I mean, think about it, Thomas didn’t have the Holy Spirit, and I’m talking about before all this doubting stuff. Just listen to what John wrote: “Now while it was still early evening on that day, the first day of the week, though the disciples were behind closed doors because of fear of the Jews, Jesus came and was in the midst of them, and he said to them, ‘Peace to you.’ And after he said this, he showed his hands and side to them. Now the disciples filled with joy when they saw the Lord. Now he said to them again, ‘Peace to you. Just as the father has sent me, I also am sending you.’ And after he said this, he breathed on them and said to them, ‘Receive the Holy Spirit. If you might forgive the sins of any, then they are forgiven them. If you might hold [the sins] of any, then they are held.’ But Thomas, one of the twelve, the one called the twin, was not with them when Jesus came.” [John 21:19-24] 

Now, that’s what happened, and for me, that’s also a big deal. Thomas wasn’t there with the others; therefore, he didn’t receive the Spirit. And so no wonder he questioned. And right there’s a huge advantage for us, too, because you know something; we have. As we’ll talk about in June; you know, at Pentecost, the Holy Spirit came on the church like tongues of fire, and in a very real way, Jesus has breathed on each one of us here this morning, giving us life just like God breathed on that little mud man and made it a living person. You see, unlike Thomas, we’ve received the Holy Spirit; therefore, we’re able to understanding stuff that he couldn’t. Remember Jesus said before the crucifixion, “I have said these things to you while I am still with you. But the advocate, the Holy Spirit, whom the Father will send in my name, will teach you everything and remind you of all that I have said to you,” [John 14:26]. And I’ll tell you, that same advocate, that same Holy Spirit gives us the chance to understand and to accept things that puzzles the rest of the world, ideas that, according to Paul, are blasphemy to the Jews and foolishness to the Greeks, and I’m talking about insight that enables us to believe without seeing. The Holy Spirit offers us the ability to understand, but that’s not all. It also offers us peace. You know, I don’t think it’s any accident that in the passage we just read, the risen Christ said three times to his disciples, “Peace to you.” You see, peace is something else that comes from the Spirit. Again, it’s like Jesus said before he went to the cross: “Peace I leave with you; my peace I give to you. I do not give to you as the world gives. Do not let your hearts be troubled, and do not let them be afraid.” [John 14:27] You see, right now, we access to peace, peace like a river, peace from the Spirit. But again that’s not all, we also have power. Do you remember the first words Jesus said after breathing on the disciples? “And after he said this, he breathed on them and said to them, ‘Receive the Holy Spirit. If you might forgive the sins of any, then they are forgiven them. If you might hold [the sins] of any, then they are held.’” Not only do we have understanding and peace, we also have power, power to do God’s work, power that Thomas didn’t know anything about. The Holy Spirit, that’s one thing we have that Thomas didn’t and so we can understand and can feel and can do a bunch of stuff Thomas couldn’t.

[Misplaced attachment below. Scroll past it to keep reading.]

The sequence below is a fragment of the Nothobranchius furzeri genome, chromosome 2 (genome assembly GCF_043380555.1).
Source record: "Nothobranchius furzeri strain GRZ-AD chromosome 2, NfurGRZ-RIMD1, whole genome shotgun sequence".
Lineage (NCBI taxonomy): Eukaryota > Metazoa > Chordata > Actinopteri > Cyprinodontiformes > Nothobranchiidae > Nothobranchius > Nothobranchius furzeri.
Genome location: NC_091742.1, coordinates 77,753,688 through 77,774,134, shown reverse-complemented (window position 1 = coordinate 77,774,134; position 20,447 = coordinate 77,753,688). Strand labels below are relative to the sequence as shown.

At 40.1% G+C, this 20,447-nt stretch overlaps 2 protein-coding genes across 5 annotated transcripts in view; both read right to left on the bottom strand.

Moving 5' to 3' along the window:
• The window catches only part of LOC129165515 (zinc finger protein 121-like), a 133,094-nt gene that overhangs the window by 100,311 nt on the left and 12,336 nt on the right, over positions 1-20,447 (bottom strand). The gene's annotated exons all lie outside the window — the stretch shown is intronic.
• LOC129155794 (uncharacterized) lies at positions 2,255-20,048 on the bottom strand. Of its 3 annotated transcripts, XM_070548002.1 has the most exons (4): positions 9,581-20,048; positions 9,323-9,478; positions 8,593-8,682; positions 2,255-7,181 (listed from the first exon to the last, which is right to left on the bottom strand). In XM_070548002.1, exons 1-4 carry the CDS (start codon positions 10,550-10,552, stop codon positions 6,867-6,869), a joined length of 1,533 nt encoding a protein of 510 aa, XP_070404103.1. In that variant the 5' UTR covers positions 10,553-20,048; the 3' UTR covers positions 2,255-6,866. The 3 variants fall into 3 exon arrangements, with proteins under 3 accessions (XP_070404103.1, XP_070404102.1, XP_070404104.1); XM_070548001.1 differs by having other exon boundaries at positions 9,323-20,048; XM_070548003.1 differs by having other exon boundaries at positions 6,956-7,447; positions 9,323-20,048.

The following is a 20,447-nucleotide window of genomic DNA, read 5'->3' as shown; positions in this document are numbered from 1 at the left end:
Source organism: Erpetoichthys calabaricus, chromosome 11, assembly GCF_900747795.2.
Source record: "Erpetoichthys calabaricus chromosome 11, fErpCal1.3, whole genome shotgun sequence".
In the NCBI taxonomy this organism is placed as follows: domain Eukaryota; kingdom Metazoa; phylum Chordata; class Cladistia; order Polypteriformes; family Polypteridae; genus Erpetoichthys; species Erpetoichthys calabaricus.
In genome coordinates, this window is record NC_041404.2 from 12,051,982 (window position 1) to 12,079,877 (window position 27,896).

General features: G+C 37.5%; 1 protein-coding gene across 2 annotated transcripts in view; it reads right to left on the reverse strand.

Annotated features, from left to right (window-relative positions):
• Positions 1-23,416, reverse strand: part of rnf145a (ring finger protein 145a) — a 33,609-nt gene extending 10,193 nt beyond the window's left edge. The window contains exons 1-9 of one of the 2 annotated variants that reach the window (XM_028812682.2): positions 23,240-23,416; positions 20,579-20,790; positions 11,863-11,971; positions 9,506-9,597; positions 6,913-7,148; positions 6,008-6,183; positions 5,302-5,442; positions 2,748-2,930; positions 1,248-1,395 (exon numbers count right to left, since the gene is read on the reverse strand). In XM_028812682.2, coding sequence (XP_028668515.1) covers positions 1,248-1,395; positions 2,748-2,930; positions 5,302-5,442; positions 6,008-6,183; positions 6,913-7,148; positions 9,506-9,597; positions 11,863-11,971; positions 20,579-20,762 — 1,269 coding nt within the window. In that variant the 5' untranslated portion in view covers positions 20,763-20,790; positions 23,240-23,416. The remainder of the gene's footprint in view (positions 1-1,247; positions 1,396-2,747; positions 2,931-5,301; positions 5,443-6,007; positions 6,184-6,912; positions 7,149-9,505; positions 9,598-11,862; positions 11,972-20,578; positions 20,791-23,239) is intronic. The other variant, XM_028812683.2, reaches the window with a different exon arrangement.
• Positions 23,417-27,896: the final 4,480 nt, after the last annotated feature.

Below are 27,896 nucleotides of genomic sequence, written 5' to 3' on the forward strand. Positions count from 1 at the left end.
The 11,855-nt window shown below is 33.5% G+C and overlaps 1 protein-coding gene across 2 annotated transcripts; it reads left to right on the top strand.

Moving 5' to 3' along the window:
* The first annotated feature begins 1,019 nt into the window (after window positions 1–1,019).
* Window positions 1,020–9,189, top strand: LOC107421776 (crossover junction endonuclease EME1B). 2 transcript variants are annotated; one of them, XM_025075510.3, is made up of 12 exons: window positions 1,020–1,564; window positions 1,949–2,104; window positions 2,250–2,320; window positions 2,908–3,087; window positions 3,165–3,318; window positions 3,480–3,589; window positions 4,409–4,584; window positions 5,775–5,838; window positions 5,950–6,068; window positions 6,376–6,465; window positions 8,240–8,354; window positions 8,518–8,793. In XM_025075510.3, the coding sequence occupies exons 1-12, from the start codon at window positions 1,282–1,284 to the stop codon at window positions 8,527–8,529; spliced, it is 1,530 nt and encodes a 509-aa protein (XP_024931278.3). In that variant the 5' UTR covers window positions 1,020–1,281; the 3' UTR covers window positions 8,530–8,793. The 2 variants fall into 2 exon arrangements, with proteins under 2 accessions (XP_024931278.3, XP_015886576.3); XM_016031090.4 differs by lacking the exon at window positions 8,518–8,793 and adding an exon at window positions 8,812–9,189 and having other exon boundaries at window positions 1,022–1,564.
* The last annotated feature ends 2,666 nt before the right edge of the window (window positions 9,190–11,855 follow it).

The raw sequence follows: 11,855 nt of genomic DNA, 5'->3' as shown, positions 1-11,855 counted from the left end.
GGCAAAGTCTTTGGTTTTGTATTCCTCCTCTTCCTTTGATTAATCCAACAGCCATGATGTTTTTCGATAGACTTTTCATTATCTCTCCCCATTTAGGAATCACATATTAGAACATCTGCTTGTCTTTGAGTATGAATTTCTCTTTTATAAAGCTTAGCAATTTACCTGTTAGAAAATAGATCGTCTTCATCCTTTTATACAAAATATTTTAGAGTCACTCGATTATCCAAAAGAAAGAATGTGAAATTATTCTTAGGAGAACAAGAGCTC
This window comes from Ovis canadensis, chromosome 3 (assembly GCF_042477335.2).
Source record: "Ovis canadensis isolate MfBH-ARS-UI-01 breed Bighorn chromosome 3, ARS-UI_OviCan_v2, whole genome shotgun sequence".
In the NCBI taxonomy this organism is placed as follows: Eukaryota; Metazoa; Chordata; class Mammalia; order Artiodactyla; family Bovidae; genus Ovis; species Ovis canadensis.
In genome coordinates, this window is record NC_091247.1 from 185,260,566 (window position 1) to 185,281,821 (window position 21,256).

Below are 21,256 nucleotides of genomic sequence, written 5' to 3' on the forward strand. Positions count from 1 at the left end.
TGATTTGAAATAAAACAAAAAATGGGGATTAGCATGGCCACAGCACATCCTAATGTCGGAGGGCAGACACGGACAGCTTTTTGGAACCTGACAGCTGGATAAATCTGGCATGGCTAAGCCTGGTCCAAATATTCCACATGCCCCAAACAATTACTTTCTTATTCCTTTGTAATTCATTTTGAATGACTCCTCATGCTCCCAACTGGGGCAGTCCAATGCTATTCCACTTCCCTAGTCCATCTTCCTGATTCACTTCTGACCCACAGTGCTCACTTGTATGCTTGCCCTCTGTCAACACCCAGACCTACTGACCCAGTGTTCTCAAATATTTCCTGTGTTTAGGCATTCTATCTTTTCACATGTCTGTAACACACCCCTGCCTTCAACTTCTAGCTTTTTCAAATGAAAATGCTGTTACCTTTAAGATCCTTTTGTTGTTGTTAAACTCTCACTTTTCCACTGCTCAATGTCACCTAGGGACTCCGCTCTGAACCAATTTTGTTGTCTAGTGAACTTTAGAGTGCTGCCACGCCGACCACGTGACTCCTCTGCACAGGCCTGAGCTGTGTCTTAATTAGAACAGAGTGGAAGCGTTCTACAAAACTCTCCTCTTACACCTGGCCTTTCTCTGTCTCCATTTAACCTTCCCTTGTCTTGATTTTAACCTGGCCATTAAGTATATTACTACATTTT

But that’s not the only thing, because we also have a book, the book, in Greek, the βιβλος, the Bible. John wrote, “Now there were other things and other signs Jesus did in the presence of his disciples, things which were not written in this book. But these things were written in order that you might believe that Jesus is the Christ, the son of God, and so that because you believe, you might have life in his name.” [John 20:30-31] You see, we have something tangible Thomas didn’t have: something that we can feel in our hands or see on our phones and pads and something that enables us to understand some things that Thomas just couldn’t know. We have the book; therefore, in a very real way, we were there at the wedding feast when Jesus turned the water into wine and when he healed the man who was born blind. And we heard him say to Nicodemas that God loved the world so much that he gave his only son and to the woman at the well that he offered living water. And we watched as they lifted him up on the cross and as Jesus spoke to Mary in the garden. And we were with those disciples and later with Thomas when Jesus appeared in a locked room. You see, because of the book, we were witnesses to all those signs; therefore, we have possibility of faith and life, eternal life springing from a faith that has a foundation and structure. But more than that, we also have direction and guidance, practical guidance that offers us direction as we try to live the life that Christ called us to live. And finally, we have a message, a message that’s so much more than pie in the sky, a message that’s a real as a wooden cross and an empty tomb. You see, unlike Thomas, we not only have the Holy Spirit, we also have a book of signs. I’ll tell you, no matter how you cut it, like the other disciples, we have some pretty big advantages over Thomas. And that’s the third thing I think we probably need to consider in his defense.

And you know, because of that, I think we should probably take it easy on Thomas. I mean, when you get right down to it, I think he did the best he could with what he had. Therefore, he had a good reason for wanting to see and feel before he’d believe; man, he hadn’t received the Spirit, and I’m talking about the presence that enables us to understanding truth and to feel peace and to know power, nor did he have the Book that offers us faith and guidance and a message to share. You see, speaking in defense of Thomas, given what Jesus didn’t say to him and what he said about Jesus and of course, the enormous advantages we have I really think we shouldn’t be throwing stones. In fact, maybe “doubt” shouldn’t be the first and only word that comes to mind when we hear his name. 

But you know, I just wonder, if we neglect what we have, I mean, if we don’t claim the Spirit that Christ has breathed into each one of us here and if we don’t read the book that God himself has given to us just so that we can have life, and if, because of that, we fail to become the church and the people that God has created us to be, do we have an excuse? And if we don’t, then what word will come to mind when people in the future mention our names.

No comments: